Issue of the week:  When does a claim “arise out of” and occur in the “course and scope” of an employee’s work activites?

Issue of the week: When does a claim “arise out of” and occur in the “course and scope” of an employee’s work activites?

In order for an injured worker to recover workers compensation benefits their injury MUST “arise out of” and occur “in the course and scope of” their employment. (Minn. Stat. Sec. 176.021 Subd. 1.) That seems simple enough until you let a group of lawyers battle over the meaning of the phrases: “arise out of” and “course and scope.” The Minnesota courts have issued many opinions addressing this issue. In all cases they break the statute into two separate elements instead of interpreting the entire phrase as one requirement. In its simplest form: “arising out of” relates to whether the employee is actually doing their job and the “course and scope” requirement relates to the time, place and circumstances of the injury meaning did the injury occur at the workplace or on premises or during typical work hours, etc.

Last week we talked about what happens when the No Fault act meets the Workers Compensation Statute. The reason for that was a case in which my client sustained injuries falling off his work truck. The issue being whether it was a workers compensation or no fault claim? The specific facts included my client returning to his truck, after weeks away from the job on a layoff, to retrieve some personal property. The key fact, in my opinion, in that case is that the personal property was not just a sweatshirt he owned. It was a piece of equipment his employer mandated he have in order to do his job: in this case a radio and radio antenna. As he removed it, he fell and injured himself. In my case, I was convinced he was in the “course in scope” of his employment because he was in the employer’s truck yard, removing something from their truck. The tougher issue was whether the injury “arose out of” his employment? He needed the radio and antenna to do his job and he needed to remove it, so, to me, he met the “arising out of “ requirement and we pursue the workers compensation claim. (In cases like this it is best to pursue both angles which we are currently doing to ensure a recovery for the injured worker one way or the other.)

The Minnesota Supreme Court, however, recently issued a decision in a very important “arising out of” case. (Dykhoff v. Xcel Energy and CCMSI.) In that case the injured worker sustained her injuries falling on a floor while attending a training session at her employer. The issue in that case was similarly “arising out of”. The parties did not dispute “course and scope” because she was on her employer’s premises at the time of her injuries. The Supreme Court rejected an earlier decision that allowed the parties to weigh “course and scope” facts against “arising out of” facts. Some earlier decisions suggested that if one of the factors, as in both Dykoff and my case, the course and scope facts, was extremely strong then weaker “arising out of” facts would not preclude an injured employee’s recovery of benefits.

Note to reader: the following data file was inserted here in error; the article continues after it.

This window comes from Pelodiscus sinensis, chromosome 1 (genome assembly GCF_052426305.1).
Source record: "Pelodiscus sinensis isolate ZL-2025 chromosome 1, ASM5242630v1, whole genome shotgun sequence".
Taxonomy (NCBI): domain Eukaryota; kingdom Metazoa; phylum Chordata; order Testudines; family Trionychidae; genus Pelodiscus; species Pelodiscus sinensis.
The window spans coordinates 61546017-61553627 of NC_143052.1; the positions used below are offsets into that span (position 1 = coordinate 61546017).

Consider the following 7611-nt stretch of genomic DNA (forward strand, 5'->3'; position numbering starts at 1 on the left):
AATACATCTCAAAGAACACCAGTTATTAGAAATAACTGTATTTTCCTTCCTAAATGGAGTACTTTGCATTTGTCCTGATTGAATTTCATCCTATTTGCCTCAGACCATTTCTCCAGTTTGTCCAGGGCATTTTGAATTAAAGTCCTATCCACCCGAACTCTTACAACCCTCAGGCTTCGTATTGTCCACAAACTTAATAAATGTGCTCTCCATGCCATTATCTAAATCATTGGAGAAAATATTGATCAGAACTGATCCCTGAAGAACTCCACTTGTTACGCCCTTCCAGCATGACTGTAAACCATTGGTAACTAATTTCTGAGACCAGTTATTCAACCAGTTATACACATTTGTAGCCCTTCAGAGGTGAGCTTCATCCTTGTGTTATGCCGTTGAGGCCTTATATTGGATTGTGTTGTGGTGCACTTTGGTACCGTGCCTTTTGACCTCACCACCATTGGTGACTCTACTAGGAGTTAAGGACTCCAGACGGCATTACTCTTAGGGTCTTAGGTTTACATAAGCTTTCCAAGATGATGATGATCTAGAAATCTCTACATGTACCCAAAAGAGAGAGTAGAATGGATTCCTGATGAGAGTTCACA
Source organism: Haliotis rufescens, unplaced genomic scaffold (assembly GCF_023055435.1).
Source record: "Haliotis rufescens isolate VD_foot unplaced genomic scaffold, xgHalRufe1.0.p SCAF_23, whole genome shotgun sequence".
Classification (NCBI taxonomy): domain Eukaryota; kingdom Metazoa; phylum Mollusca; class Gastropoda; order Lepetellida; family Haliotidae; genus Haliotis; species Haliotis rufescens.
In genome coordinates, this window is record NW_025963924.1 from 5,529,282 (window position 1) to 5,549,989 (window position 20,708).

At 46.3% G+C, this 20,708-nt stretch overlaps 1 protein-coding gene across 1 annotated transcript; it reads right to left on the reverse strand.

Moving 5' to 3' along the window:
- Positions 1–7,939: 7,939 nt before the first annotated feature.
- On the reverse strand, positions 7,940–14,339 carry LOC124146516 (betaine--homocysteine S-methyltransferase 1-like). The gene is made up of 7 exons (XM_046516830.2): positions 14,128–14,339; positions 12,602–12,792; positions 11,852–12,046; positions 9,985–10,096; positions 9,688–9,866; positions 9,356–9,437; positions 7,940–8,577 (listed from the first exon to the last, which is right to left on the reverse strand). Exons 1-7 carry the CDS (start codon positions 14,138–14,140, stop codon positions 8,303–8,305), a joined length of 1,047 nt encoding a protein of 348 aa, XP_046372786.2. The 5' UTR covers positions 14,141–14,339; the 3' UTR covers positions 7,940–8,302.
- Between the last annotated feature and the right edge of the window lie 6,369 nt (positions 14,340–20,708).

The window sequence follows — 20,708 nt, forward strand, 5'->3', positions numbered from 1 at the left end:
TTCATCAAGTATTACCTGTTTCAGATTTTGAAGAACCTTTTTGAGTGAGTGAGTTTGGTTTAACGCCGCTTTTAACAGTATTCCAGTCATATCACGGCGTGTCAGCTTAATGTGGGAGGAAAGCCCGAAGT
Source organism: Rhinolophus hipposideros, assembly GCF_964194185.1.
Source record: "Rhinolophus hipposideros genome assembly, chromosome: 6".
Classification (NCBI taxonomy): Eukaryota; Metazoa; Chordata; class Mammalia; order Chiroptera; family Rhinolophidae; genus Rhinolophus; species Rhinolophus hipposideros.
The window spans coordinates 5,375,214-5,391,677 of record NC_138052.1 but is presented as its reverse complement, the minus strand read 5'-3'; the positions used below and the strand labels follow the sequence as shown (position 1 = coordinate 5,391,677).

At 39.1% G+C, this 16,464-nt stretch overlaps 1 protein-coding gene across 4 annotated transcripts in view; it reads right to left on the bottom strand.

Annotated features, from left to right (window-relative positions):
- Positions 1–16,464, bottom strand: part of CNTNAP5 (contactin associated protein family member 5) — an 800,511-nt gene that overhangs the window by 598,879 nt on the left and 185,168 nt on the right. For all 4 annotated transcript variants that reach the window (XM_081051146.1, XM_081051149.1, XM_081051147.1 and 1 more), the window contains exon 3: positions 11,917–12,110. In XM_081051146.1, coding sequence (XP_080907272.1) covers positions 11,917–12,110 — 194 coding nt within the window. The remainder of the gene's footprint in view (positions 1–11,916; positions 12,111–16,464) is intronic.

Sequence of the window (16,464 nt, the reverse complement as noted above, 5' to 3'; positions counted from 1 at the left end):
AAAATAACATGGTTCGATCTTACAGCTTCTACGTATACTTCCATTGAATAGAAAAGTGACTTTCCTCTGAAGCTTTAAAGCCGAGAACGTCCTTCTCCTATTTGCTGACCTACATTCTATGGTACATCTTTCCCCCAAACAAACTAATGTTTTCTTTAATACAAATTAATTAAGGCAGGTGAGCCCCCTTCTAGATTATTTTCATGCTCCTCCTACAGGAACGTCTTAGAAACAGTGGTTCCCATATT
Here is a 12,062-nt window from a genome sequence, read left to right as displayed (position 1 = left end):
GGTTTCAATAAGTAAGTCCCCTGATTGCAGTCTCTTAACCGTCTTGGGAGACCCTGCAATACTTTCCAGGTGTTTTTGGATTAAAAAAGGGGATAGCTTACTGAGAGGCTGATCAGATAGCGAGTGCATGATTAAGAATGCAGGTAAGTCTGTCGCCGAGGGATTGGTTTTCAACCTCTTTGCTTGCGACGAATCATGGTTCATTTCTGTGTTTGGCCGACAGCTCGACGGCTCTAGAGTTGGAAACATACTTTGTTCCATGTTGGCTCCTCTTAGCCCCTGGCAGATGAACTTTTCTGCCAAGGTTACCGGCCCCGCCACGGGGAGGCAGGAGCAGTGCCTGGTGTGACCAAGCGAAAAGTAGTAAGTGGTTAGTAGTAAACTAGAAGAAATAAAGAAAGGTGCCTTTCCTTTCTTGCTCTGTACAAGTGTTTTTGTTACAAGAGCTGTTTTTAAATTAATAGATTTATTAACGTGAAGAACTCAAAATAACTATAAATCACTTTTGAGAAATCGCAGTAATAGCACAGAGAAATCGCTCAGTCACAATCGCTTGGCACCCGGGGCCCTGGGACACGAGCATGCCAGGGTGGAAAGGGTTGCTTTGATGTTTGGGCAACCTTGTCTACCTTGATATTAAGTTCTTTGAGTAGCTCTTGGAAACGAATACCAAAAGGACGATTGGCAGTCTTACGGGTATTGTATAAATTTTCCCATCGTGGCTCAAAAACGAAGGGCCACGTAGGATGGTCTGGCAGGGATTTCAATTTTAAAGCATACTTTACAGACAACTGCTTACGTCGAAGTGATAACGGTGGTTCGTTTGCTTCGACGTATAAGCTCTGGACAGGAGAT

My reading of Dykhoff is this: The law is not any different. We, as lawyers for injured workers have always needed to prove both elements. If you had one strong element and the other was altogether missing you could not recover workers compensation benefits. That did not change.  What did change was the balancing aspect of the analysis, but in reality we always needed to prove both elements. In my case, the fact that my client was not on the clock, was not being paid, was not en route to perform a task for his employer will be pounded on by defense counsel. I am not scared. The employer required him to have the equipment. He was not there for fun or recreation. His employment increased his risk of injury and it occurred on the employer’s premises. Thus, he meets both elements and should recover benefits. I will keep you updated. The case is sure to be litigated.

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